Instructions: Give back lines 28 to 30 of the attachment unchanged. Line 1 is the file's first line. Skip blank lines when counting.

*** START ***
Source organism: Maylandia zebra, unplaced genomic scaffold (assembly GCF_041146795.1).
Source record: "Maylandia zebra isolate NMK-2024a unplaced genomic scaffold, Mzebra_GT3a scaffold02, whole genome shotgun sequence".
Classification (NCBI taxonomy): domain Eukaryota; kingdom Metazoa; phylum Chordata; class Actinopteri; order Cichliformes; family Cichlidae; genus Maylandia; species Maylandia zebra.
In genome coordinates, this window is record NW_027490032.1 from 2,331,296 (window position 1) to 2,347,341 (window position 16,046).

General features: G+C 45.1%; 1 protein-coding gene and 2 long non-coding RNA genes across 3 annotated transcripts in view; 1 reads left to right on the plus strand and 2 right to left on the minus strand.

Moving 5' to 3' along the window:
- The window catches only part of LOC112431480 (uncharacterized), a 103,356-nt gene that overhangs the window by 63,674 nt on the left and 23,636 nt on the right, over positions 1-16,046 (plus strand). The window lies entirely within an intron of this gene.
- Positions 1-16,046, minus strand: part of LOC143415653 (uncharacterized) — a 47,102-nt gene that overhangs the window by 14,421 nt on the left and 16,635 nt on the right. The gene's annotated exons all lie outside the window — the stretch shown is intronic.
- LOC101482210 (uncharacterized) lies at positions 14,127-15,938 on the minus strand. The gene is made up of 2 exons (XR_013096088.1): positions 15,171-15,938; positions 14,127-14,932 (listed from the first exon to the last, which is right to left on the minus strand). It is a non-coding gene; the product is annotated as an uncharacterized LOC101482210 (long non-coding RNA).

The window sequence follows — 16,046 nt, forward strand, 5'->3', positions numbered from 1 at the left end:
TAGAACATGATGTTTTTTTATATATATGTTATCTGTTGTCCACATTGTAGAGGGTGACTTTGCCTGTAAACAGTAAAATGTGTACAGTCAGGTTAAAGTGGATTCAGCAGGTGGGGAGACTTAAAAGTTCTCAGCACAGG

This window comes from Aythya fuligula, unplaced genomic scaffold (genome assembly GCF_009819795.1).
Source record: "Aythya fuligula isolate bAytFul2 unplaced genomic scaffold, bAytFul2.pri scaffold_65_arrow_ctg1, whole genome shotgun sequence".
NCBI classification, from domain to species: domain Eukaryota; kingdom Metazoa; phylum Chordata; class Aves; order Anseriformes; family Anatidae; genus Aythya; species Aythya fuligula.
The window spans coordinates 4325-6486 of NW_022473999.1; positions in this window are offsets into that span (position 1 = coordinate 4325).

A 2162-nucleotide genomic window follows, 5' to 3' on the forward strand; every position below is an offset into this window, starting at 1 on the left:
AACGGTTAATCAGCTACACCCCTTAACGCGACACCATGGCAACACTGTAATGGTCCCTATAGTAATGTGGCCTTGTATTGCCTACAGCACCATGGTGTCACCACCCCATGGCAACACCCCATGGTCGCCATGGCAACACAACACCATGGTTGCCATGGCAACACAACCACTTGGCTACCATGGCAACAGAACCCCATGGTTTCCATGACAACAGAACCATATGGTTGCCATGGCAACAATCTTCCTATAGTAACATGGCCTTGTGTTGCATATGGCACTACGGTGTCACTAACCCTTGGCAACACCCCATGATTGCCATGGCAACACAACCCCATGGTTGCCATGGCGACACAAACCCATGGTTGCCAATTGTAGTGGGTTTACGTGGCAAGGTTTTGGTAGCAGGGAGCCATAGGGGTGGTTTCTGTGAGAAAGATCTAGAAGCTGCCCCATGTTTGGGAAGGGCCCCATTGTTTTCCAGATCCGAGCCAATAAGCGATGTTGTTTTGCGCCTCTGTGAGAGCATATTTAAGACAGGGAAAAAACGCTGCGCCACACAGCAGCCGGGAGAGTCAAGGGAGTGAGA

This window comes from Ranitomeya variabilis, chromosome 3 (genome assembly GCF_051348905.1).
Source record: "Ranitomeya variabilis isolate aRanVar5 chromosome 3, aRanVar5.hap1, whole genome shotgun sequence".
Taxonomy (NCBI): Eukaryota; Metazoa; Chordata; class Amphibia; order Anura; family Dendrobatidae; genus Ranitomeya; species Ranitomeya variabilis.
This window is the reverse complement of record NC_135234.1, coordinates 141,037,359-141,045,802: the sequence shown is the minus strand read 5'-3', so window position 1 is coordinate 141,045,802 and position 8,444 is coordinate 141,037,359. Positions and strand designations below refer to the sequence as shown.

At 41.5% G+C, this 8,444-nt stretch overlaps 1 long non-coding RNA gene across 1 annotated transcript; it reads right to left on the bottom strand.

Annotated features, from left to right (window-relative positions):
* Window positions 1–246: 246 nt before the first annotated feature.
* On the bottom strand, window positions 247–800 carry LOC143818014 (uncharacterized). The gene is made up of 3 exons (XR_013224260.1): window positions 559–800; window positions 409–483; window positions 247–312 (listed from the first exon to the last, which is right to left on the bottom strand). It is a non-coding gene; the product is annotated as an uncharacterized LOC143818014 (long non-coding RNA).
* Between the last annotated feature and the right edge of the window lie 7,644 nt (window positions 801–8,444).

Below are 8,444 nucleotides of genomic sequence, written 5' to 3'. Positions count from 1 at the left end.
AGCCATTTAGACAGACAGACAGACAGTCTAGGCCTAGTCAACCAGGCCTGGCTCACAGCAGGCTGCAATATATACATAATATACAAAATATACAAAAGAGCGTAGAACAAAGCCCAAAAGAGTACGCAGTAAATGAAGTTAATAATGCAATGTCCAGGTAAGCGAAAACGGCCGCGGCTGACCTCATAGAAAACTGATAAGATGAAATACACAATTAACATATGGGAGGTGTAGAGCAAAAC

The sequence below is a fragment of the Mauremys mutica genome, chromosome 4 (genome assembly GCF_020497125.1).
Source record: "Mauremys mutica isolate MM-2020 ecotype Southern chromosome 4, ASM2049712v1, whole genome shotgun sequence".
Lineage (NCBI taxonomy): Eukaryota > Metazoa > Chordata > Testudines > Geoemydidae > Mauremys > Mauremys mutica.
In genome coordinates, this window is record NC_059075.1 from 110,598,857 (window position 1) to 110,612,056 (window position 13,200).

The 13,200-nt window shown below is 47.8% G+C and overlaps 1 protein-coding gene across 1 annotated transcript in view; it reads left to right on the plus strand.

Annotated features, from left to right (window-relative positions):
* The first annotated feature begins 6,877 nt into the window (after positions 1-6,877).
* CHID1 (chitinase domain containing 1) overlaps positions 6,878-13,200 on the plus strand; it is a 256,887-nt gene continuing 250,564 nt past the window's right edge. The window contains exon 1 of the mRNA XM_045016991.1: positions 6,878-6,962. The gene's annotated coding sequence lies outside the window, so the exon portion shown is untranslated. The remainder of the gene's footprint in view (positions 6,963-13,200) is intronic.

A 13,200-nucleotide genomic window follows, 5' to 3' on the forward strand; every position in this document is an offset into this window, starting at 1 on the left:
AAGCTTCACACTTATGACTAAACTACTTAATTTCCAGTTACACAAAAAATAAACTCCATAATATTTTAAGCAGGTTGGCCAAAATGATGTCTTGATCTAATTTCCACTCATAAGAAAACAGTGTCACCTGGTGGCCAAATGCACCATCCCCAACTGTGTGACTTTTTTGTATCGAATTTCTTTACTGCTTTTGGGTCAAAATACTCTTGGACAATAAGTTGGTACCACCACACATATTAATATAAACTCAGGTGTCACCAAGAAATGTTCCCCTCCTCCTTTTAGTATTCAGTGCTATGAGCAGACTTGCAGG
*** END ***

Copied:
AGCCATTTAGACAGACAGACAGACAGTCTAGGCCTAGTCAACCAGGCCTGGCTCACAGCAGGCTGCAATATATACATAATATACAAAATATACAAAAGAGCGTAGAACAAAGCCCAAAAGAGTACGCAGTAAATGAAGTTAATAATGCAATGTCCAGGTAAGCGAAAACGGCCGCGGCTGACCTCATAGAAAACTGATAAGATGAAATACACAATTAACATATGGGAGGTGTAGAGCAAAAC

The sequence below is a fragment of the Mauremys mutica genome, chromosome 4 (genome assembly GCF_020497125.1).
Source record: "Mauremys mutica isolate MM-2020 ecotype Southern chromosome 4, ASM2049712v1, whole genome shotgun sequence".